Before you can start engaging fans, you have to get them there. Once you grow Facebook followers, you will split your time between continuing to grow your fan base and engaging with those already there.
How to Help People Find Your NEW Facebook Page
- Start at the basic level and make sure everyone at your organization knows you have a fan page. Everyone at your company (whether an admin of the page or not) is an evangelist for your fan page. Provide them with a link to the page, and tell them exactly how you’d like them to like the page.
- Invite all your connections to like the page who would have an interest in the page. Sometimes it’s a geographical area, and other times it’s that they are (or could be) an ideal customer.
- Make sure everyone at your company has a link to your fan page in their email signature. This is easy to do, and is a simple way of communicating your page each and every time you email people.
- Add a Facebook icon and link to your website and any other pages you have. Because Facebook’s search feature often fails to produce the desired search results for finding a specific fan page, people will often turn to Google and your website to find a link to your Facebook fan page. Make it as easy as possible for them to find you!
- If you have other pages like a parent company, branch offices, or multiple locations, create a social post with links to post there and let people know.
- If you have a front counter, delivery driver, or some other place that a flyer can be posted or a hand-out included, make sure you tell people you have a new Facebook page and provide the URL.
- If you have a waiting room, host events or attend tradeshows, consider having a computer/Internet available so people can instantly “Like” your page while being prompted. If you give out a WiFi password, be sure to invite people to “Like” your fan page.
- Update your Chamber member listing to include your Facebook page or other places you have a listing online.
- Writing guest posts for other websites or blogs is a wonderful opportunity to link to your fan page in your writer’s bio. Share with people what they can expect to get out of liking your page.
- Almost everything you do on Facebook is tracked and potentially seen by others. When you use Facebook as a page and interact with vertical fan pages (those that compliment yours but not in direct competition) such as liking their page, posting helpful information, commenting on their pages, and sharing their information to your own page, it will often attract people who otherwise didn’t know about your page. If you’re a non-profit, check out fan pages of sponsors, donors, and geographical areas. Businesses should connect with dealers, suppliers, parent companies, vendors, chambers, etc.
- Consider a paid Facebook ad that can grow your fan base in a number of ways. Facebook offers many new social sharing options, as well as very specific target marketing. You don’t have to have a large budget to use some paid Facebook ads, as long as you spend time refining the goals of your ad and measuring.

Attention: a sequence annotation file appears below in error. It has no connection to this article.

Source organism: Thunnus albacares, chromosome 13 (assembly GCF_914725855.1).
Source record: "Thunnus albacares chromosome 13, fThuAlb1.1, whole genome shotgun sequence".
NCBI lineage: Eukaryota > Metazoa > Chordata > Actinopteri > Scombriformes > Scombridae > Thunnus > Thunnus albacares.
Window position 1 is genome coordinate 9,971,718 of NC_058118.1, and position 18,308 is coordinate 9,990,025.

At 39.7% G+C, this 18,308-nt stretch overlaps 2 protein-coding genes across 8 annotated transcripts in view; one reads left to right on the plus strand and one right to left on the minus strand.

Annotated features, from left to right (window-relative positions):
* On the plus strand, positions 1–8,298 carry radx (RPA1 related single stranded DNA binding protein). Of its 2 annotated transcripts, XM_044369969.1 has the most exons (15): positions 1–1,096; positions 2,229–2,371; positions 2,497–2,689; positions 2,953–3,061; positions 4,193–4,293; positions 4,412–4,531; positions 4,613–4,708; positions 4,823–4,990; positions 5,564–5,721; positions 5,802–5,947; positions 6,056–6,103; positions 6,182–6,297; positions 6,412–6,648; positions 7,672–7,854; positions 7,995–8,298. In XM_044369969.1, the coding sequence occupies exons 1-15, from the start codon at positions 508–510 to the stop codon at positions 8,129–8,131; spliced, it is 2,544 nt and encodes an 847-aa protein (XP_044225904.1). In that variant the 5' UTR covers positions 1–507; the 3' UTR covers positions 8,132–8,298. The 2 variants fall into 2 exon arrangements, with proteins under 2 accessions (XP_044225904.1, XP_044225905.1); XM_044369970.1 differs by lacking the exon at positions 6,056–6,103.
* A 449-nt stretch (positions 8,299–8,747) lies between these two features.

- E-newsletters and email blasts should all link to your Facebook page at the very least, and to amp it up, consider a specific incentive to “Like” your page. If you have new products to premiere or news to announce that always generates interest, encourage people to “Like” your fan page to get the news first. Be consistent and over time, news will spread if people feel the pull toward your page and the excitement builds.
- Get your vanity URL, so it’s easier to tell people the link to your fan page. Rather than a long and general Facebook generated URL, you decide the URL of your fan page.
- All print materials must have a Facebook icon and address added (Example: Facebook.com/VividImageInc) Since print materials aren’t clickable, people need to know how to find your fan page. Don’t assume they can find you with Facebook’s search bar. It’s notably not very advanced and often returns no results, even when you know the name of the fan page. Print materials include receipts, business cards, brochures, newspaper ads, flyers, direct mailers, etc.
- Some small businesses and organizations have a unique opportunity to find ambassadors (the trendier term is influencers) who are willing to help you promote your brand or cause. Spend some time identifying who these people may be, how you can approach them, what specifically you’ll ask them to do to help spread the word, and if you will compensate in some way.
- Don’t forget to add a quick message on your voice mail letting callers know that they can find you on Facebook and if applicable, let them know they are welcome to connect with you there.
If you’re starting over with a new page because your account was hacked, and you couldn’t get it back, make sure you make your accounts as secure as possible BEFORE spending time to grow the page. Also, be aware of spam tactics that lead to account vulnerability.
With a growing number of “Likes/Followers” on your fan page, you’ll want to start focusing on engagement. It is always more important to have fewer fans who are more engaged, than tons of fans who aren’t. We can help you with social media management!